There is no place in India which appeals more to the imagination of poets and pointers, travelers and writers than Udaipur, the lovely lake side capital of Mewar, by reason of its romance and beauty and its remarkable past bristling with episodes of heroism and splendour. Udaipur, the enchanting city of Dawn, looms up like a vision in white. Surrounded by hills and mountains and set on the edge of three lakes which give on to a fertile plain, it is bewitching in all its details-narrow streets lined by vivid coloured stalls, gardens, temples and palaces ? every feature, mirrored in the placid blue waters of lake Picchola.
Nathdwara literally means the gateway to the Lord ShriNathji. This great Vaishnavite shrine was built in the 17th century on spot exactly identified by the Lord himself. The legends have it that the idol of the Lord Krishna was being transferred to safer place from Vrindaban to protect it from the destructive wrath of the Mughal Emperor Aurangzeb. When the idol reached this spot, the wheels of bullock cart it was traveling in, sank axle deep in mud and refused to move further, at all. The accompanying priest realized that this was Lord's chosen spot and the Lord did not want to travel any further. Accordingly a Temple was built here. This is a temple and place of pilgrimage amongst its believers.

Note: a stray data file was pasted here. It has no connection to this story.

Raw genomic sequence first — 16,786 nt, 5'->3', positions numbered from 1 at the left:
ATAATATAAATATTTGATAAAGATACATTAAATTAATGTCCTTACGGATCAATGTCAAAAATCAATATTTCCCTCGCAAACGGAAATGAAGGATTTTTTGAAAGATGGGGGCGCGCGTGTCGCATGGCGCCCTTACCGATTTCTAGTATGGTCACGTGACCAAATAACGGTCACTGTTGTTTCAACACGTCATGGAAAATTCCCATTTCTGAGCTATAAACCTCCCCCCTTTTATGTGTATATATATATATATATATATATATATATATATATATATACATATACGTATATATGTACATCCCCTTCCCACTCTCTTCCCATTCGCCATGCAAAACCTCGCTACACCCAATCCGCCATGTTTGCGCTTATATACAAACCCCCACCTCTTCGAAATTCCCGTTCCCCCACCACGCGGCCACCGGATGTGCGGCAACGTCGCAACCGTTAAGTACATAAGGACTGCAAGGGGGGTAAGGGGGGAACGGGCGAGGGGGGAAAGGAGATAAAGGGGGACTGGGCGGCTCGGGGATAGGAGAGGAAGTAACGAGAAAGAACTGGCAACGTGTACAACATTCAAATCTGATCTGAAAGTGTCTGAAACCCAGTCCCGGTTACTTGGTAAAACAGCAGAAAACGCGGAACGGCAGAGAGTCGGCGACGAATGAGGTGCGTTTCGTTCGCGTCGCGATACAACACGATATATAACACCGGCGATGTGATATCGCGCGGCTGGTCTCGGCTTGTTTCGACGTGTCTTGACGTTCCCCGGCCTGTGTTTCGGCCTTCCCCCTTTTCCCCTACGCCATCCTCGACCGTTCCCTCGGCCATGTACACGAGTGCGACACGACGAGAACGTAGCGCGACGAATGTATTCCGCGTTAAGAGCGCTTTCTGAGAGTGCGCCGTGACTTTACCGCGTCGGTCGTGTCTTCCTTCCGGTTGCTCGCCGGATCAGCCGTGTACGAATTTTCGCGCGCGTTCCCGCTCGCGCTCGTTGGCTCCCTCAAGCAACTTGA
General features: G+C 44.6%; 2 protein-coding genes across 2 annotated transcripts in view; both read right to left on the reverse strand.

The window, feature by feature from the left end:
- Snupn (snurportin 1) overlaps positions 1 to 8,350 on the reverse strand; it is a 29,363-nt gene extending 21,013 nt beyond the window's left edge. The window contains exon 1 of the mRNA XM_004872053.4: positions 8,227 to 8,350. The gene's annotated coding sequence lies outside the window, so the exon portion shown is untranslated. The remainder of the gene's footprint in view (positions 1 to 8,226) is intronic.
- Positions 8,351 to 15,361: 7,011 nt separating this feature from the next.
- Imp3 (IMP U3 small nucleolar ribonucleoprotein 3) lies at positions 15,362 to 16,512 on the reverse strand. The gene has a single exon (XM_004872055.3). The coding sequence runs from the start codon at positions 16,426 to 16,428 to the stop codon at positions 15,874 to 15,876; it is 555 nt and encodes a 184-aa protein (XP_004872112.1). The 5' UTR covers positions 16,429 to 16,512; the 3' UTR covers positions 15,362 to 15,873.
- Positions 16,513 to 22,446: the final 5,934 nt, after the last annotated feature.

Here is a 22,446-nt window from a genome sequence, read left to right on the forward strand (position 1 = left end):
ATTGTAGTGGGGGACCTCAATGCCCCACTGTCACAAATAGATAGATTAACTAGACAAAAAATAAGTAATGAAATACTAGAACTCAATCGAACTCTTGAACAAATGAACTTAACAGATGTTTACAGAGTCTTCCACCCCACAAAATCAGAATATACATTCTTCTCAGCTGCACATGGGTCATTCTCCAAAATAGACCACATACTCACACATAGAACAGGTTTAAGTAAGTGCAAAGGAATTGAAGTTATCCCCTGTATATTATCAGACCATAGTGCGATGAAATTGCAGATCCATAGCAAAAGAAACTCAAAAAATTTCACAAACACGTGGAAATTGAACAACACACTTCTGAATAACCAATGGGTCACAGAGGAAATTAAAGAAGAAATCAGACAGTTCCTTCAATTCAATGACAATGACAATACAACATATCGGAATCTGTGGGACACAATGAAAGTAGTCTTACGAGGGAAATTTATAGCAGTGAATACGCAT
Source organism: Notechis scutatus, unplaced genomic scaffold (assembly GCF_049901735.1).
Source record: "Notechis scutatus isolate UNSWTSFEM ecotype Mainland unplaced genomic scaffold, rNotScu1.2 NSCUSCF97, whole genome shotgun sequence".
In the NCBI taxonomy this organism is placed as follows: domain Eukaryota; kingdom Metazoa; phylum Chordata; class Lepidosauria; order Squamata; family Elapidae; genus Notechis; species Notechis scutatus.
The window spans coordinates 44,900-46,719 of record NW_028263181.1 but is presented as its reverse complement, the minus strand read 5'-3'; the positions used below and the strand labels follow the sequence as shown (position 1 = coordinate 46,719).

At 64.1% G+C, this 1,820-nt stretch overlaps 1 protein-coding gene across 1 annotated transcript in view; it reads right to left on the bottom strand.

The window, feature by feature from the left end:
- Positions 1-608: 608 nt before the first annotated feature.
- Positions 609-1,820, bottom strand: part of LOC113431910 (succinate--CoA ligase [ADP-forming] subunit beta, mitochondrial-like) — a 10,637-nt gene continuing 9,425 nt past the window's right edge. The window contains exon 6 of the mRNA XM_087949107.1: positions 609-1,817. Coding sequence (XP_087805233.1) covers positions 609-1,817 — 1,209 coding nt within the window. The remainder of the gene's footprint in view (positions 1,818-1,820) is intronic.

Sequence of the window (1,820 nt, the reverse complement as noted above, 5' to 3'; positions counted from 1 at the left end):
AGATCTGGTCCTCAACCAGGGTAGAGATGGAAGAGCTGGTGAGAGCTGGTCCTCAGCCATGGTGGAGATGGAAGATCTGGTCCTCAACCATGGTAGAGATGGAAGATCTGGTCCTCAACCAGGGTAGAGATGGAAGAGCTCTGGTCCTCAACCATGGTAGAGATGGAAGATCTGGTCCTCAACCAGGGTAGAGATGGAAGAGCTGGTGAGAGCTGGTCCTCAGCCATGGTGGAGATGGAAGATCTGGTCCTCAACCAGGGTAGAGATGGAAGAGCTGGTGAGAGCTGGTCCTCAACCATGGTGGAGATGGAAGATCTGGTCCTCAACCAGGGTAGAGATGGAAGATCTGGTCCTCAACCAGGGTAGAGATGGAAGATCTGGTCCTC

The Eklingji temple is situated in the Eklingji town in close propinquity to the Eklingji Lake. It was constructed in honour of the main idol of the Sesodia Dynasty, Eklingji which is a form of Lord Shiva.
The temple is built on the foundation of marble and granite and has a pyramidal shape to it. There is a cenotaph of the then ruler of Mewar within the complex and is known for its beautiful carvings and murals, along with an image of Lord Vishnu. Special pujas are held on every Mondays in the temple.
This place is of great historic interest. The memorable battle between Maharana Pratap and Mughal Emperor Akbar was fought here in 1576 A.D. There is a Chhatri dedicated to the faithful horse of Maharana Pratap-Chetak.